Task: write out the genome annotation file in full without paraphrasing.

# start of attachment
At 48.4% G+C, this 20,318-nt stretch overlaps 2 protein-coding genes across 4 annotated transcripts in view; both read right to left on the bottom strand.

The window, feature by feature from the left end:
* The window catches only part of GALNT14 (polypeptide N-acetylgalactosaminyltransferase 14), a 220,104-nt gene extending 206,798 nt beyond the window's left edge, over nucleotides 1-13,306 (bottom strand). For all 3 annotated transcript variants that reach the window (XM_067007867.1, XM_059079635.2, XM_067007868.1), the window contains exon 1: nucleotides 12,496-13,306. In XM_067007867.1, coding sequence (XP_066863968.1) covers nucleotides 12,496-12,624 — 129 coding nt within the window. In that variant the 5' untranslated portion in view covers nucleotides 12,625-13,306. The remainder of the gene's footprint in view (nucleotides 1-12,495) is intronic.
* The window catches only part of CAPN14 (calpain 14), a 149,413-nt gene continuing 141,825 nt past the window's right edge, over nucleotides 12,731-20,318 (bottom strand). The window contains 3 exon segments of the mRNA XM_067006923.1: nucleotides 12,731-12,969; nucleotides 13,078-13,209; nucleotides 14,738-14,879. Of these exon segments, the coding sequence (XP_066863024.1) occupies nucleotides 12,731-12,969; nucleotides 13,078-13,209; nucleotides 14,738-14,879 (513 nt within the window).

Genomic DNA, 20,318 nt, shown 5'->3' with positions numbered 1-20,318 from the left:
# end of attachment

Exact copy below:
At 48.4% G+C, this 20,318-nt stretch overlaps 2 protein-coding genes across 4 annotated transcripts in view; both read right to left on the bottom strand.

The window, feature by feature from the left end:
* The window catches only part of GALNT14 (polypeptide N-acetylgalactosaminyltransferase 14), a 220,104-nt gene extending 206,798 nt beyond the window's left edge, over nucleotides 1-13,306 (bottom strand). For all 3 annotated transcript variants that reach the window (XM_067007867.1, XM_059079635.2, XM_067007868.1), the window contains exon 1: nucleotides 12,496-13,306. In XM_067007867.1, coding sequence (XP_066863968.1) covers nucleotides 12,496-12,624 — 129 coding nt within the window. In that variant the 5' untranslated portion in view covers nucleotides 12,625-13,306. The remainder of the gene's footprint in view (nucleotides 1-12,495) is intronic.
* The window catches only part of CAPN14 (calpain 14), a 149,413-nt gene continuing 141,825 nt past the window's right edge, over nucleotides 12,731-20,318 (bottom strand). The window contains 3 exon segments of the mRNA XM_067006923.1: nucleotides 12,731-12,969; nucleotides 13,078-13,209; nucleotides 14,738-14,879. Of these exon segments, the coding sequence (XP_066863024.1) occupies nucleotides 12,731-12,969; nucleotides 13,078-13,209; nucleotides 14,738-14,879 (513 nt within the window).

Genomic DNA, 20,318 nt, shown 5'->3' with positions numbered 1-20,318 from the left: